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Hong Kong passport holders no longer require work permit for employment in mainland China



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Human resources recently spoke to Matthew Durham, partner of Simmons & Simmons on a number of things Hongkongers should take note of if they seek employment in mainland China.

On July 28, 2018, the State Council of the People’s Republic of China (“PRC” or “China”) released a Circular (GuoFa [2018] No. 28) abolishing 11 administrative approvals. Significantly for Hong Kong passport holders, one of these is the requirement to obtain a PRC work permit in order to take up employment and work in the PRC. This relaxation will also apply to Macau and Taiwan residents. The announcement instructs the Ministry of Human Resources and Social Security (MoHRSS), to formulate substitute policies and measures in connection with the administration and supervision of these residents while working in the mainland. In October 2018, MoHRSS issued a draft Interim Measures, which set out certain arrangements in respect of social insurance contributions in the mainland.

Going forward, Hong Kong passport holders will be able to use a PRC mainland travel permit, which is relatively easy to obtain, to take up employment and work in the PRC. Previously this could be used for general travel, visits and even business trips to the mainland, but now it will also cover employment. This means that it will not be necessary for Hong Kong passport holders to apply for a PRC work permit and PRC residence visa to work in China, although this remains a requirement for most foreign nationals to do so.

This is a welcome development and in line with PRC government proposals to facilitate opportunities and streamline the process for Hong Kong passport holders to live and work in the mainland. It will remove some of the administrative challenges and potential delays in obtaining the correct status to work in China.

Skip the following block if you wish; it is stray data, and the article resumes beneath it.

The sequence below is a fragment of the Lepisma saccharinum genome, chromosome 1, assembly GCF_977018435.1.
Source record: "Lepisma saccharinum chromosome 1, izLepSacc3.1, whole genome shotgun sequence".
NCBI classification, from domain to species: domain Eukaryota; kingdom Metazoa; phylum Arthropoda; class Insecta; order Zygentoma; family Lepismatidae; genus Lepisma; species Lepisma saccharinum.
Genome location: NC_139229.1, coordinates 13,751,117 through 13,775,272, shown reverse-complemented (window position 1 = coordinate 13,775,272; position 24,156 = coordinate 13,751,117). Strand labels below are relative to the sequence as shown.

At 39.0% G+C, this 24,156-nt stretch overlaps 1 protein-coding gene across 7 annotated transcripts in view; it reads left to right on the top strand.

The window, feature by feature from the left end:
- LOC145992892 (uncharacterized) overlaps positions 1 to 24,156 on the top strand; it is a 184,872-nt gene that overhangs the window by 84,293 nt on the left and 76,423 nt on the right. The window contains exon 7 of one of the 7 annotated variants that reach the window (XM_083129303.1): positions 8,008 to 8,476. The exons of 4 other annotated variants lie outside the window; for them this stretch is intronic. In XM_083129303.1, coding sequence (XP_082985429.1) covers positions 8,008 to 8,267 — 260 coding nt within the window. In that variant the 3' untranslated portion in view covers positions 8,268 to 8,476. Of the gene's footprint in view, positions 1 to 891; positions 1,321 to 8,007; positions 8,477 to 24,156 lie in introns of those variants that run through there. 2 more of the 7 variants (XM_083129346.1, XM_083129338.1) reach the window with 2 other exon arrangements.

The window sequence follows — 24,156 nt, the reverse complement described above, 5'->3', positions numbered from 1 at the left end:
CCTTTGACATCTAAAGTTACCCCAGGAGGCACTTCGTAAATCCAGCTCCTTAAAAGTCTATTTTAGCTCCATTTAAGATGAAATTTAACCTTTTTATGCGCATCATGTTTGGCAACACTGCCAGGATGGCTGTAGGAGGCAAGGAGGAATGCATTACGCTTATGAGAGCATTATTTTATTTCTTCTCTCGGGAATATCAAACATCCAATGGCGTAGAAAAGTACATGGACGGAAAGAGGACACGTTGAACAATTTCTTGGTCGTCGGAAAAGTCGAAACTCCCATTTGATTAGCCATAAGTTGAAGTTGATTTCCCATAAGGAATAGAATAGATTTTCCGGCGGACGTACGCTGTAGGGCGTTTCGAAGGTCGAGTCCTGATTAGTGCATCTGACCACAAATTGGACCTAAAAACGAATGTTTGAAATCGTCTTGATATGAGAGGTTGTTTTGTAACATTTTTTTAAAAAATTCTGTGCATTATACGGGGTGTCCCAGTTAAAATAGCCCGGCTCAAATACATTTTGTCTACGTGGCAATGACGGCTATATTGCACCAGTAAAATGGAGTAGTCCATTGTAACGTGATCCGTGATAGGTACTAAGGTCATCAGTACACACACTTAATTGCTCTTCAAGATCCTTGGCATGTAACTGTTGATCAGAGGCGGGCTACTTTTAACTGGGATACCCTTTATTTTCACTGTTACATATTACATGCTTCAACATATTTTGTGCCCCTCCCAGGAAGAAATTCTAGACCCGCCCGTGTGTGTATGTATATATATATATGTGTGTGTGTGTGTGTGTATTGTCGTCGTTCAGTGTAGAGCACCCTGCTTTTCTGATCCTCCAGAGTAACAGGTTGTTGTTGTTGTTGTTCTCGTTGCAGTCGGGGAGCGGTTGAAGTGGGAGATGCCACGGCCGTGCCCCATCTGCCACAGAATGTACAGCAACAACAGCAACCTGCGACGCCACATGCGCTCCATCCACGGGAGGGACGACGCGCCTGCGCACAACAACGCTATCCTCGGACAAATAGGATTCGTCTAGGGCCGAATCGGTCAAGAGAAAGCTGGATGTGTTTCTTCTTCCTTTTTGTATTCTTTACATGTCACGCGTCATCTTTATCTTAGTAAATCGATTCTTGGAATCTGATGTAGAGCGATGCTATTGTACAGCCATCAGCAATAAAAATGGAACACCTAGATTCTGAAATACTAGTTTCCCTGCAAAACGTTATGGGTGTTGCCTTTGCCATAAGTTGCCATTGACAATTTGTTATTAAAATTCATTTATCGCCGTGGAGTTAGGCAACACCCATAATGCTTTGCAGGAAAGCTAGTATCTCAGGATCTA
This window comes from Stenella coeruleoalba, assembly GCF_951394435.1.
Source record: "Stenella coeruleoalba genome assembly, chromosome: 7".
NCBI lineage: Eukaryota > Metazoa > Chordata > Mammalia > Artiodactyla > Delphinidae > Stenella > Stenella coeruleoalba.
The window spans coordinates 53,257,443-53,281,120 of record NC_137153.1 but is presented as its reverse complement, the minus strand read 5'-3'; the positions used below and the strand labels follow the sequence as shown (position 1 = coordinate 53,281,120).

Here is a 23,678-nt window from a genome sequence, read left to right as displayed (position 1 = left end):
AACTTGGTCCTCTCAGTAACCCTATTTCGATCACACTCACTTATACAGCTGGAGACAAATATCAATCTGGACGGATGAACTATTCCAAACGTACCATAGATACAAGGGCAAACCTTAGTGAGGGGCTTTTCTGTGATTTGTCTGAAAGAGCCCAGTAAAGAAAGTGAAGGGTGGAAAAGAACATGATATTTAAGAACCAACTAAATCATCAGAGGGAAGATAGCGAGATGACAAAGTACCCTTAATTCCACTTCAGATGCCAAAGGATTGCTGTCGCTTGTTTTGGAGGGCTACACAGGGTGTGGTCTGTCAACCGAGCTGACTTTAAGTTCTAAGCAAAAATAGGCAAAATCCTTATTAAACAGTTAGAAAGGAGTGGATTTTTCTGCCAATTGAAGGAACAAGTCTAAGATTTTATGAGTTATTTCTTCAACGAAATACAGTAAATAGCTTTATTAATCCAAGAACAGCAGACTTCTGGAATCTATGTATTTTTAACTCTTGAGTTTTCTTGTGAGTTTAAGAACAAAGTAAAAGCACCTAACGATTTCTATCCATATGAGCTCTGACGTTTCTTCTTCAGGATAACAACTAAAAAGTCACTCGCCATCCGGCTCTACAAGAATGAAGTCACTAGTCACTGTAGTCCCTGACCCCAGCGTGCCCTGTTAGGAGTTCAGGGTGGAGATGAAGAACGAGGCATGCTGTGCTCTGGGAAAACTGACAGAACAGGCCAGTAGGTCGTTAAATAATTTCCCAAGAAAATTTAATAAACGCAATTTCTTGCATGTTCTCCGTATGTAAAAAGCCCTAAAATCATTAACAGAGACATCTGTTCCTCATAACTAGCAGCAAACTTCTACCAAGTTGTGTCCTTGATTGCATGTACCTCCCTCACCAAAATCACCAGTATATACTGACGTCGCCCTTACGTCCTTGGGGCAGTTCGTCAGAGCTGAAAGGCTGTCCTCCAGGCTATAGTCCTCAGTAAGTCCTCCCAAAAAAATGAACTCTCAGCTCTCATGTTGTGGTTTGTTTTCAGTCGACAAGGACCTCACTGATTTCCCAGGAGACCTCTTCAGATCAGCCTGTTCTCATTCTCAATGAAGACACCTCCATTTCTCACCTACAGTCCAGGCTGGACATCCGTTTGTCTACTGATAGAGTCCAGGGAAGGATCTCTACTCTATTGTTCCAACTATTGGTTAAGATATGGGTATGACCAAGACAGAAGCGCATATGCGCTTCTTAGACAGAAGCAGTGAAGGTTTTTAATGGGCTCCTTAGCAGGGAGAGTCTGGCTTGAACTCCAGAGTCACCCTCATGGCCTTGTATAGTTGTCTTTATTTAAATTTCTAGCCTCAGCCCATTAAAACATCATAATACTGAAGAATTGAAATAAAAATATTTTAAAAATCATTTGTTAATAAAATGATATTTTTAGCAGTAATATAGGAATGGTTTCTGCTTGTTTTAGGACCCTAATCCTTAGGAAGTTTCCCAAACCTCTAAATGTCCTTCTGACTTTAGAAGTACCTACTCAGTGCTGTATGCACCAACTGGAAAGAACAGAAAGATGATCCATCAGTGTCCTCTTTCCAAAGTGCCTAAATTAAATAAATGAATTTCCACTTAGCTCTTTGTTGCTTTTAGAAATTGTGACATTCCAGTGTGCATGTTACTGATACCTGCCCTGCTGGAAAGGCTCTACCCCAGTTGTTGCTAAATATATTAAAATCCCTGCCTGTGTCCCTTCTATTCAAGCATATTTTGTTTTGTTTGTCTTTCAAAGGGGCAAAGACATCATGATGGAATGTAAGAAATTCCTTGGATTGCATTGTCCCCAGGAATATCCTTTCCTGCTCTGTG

The work permit application can be quite a complex process, with the exact process and documentation required determined based on various qualifications and other criteria for the applicant, including age, position, academic qualifications, salary and work experience. The overall process can take a month or so to complete. Removing this requirement will make it much easier and quicker for Hong Kong passport holders to take up positions in China and commence working.

Nevertheless, it is important that Hong Kong passport holders should ensure that they have and retain the following in connection with their PRC employment: a duly executed employment contract; a copy of the business license of the employing entity; and salary payment vouchers or payslips. PRC employers can be liable to pay double salary for a period of time if they fail to put a written employment contract in place. Companies and individuals should also consider PRC individual income tax and statutory social insurance contributions, especially in situations where individuals may have dual roles or employment in both mainland China and Hong Kong.

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